Drive or walk through any city and its surrounding suburbs, perhaps with a detour into the countryside, and it will quickly become apparent that there are lots of different kinds of homes. Obviously, there’s a wide range of sizes, from small ranches and cottages all the way up to 5- and 6,000-square-foot mansions. Styles, too, vary all over the place: bungalows, Colonials, Georgians, split-levels, bi-levels, Cape Cods – the list goes on.
Construction of these homes, though, is a key to how they may be impacted by structural foundation damage. Experts in foundation repair have learned through the work of structural engineers, not to mention years of onsite inspection and observation, that certain types of houses are more prone than others to suffer structural foundation damage.
Which Homes are More Vulnerable to Structural Foundation Damage?
Two major factors come into play in determining which homes are more likely to suffer structural damage to their foundations – depth of foundation and the construction of aboveground structures.
Deep Foundations – Home foundations that are eight feet or more deep are more susceptible to cracking and rotation caused by lateral pressure. With a trend in new home construction toward deeper basements to create greater ceiling height, this situation is becoming more common.
To illustrate, here’s a simple example: Take a full-sized pencil in both hands and try to break it in the middle. For a person of average strength this should be easy. Now, take one of the broken halves and try to do the same thing. Not so easy. The same goes for poured concrete or masonry foundation walls. The more wall that is exposed to the forces of lateral pressure caused by saturated soil, the easier it is for the wall to move, crack and separate from the structure above.
Frame Construction – Wood frame construction is by far the most widely used technique in building new homes. Even houses that are faced with brick or stone usually start out as frame because it is a strong, economical and efficient way of building. Even though a frame house doesn’t seem light in weight, it actually is when compared to older styles of construction where masonry walls supported the structure.
Because of its relatively light weight, a frame house doesn’t exert as much downward pressure on its foundation, which would act to strengthen the foundation walls against lateral pressure. Homes faced with brick, stone or other masonry will fare better because, even though the masonry may not be load-bearing, it adds considerably to the weight of the structure.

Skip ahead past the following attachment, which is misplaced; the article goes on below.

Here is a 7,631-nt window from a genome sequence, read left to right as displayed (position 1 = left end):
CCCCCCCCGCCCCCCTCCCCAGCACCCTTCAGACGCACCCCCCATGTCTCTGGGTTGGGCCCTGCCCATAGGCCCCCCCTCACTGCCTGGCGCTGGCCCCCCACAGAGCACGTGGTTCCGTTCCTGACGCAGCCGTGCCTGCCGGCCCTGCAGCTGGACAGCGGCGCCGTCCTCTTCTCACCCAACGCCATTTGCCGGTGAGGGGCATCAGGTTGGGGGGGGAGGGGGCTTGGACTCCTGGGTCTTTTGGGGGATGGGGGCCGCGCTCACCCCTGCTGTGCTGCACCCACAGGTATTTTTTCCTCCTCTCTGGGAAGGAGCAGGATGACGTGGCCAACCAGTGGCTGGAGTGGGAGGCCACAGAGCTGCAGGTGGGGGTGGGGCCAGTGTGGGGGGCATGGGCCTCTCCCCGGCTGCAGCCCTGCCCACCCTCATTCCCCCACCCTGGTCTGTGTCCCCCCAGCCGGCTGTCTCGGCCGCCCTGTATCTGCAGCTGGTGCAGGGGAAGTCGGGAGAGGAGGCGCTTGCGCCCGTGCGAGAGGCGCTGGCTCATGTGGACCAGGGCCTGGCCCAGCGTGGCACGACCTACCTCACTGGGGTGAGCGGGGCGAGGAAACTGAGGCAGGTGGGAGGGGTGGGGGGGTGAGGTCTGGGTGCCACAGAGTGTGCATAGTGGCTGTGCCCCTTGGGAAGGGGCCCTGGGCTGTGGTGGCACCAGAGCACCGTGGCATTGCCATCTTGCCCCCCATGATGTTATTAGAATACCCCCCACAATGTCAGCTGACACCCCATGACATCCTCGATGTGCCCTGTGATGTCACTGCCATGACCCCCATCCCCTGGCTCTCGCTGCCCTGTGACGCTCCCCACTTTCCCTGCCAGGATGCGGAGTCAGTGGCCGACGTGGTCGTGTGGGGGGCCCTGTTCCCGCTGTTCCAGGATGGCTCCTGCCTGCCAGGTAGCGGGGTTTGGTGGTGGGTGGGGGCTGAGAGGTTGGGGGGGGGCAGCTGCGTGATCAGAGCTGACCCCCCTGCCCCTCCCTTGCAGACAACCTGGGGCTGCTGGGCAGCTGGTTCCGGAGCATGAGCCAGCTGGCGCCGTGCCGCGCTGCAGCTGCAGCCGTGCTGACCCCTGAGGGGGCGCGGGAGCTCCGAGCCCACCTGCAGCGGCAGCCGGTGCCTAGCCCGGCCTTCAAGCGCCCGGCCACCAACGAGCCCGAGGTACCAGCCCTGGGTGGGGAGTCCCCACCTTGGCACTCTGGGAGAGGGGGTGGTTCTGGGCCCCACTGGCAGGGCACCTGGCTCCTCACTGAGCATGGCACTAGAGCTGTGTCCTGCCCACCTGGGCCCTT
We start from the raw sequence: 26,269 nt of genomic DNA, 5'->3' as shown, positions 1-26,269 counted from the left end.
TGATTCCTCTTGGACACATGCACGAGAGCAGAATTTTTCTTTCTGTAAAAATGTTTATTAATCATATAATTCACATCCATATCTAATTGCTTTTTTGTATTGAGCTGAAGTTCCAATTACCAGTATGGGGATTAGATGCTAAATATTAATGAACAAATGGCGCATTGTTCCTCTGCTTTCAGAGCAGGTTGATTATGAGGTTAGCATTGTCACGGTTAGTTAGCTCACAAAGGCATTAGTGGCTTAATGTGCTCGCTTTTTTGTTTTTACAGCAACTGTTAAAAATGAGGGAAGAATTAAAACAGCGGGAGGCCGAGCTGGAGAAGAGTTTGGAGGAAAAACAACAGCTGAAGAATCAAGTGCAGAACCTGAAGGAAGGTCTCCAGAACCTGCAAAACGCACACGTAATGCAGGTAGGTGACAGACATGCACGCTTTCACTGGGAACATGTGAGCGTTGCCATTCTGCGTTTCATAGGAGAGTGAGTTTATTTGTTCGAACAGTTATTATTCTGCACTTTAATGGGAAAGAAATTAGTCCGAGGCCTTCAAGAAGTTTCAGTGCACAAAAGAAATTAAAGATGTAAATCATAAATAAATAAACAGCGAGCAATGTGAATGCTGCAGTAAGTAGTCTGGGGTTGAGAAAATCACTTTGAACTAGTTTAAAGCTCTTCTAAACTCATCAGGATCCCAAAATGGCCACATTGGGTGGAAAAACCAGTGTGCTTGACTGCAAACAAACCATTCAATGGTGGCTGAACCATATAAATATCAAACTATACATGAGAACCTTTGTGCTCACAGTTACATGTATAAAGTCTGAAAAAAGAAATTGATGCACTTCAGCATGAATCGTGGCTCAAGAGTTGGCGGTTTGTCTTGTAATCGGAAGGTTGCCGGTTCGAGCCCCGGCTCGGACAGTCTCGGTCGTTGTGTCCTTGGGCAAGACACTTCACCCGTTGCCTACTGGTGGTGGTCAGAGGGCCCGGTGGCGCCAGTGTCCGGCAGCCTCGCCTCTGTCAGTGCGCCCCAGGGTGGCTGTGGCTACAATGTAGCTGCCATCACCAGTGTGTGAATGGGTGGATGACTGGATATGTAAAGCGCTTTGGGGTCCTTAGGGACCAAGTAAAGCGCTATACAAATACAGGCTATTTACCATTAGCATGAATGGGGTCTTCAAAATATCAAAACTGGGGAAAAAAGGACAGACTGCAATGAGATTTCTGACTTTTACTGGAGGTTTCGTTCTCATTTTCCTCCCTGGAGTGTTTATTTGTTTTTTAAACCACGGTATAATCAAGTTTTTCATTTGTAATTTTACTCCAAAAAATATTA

Number and Size of Windows – Another trend in home construction that has been prevalent for some time is to design and build homes with lots and lots of windows. This makes for bright, sunny interiors — a selling point for both new and existing homes. However, all that exposure and sunlight may have consequences for the home’s foundation.
Simply put, window glass is a lot lighter than even frame construction materials, let alone masonry. Just as in the point above regarding frame construction, a house with many square feet of windows is going to be comparatively lighter and will exert less downward pressure on its foundation than one with fewer. Because more weight from above will help stabilize the foundation, great views can lead to not-so-great foundation damage.
Regardless of any contribution made by the home it supports, a foundation with structural damage is a serious problem and requires serious repair. Also, preventive measures involving water management outside the foundation can be taken to prevent these factors from causing damage at all. In either situation, the homeowner needs the services of a foundation repair contractor that understands the causes of structural damage and has the expertise to repair and/or prevent them. At U.S. Waterproofing, our foundation experts can recommend the most effective and cost-efficient permanent repair and help a homeowner take preventative steps to ensure his or her foundation’s future stability. Why not ask us for a free consultation?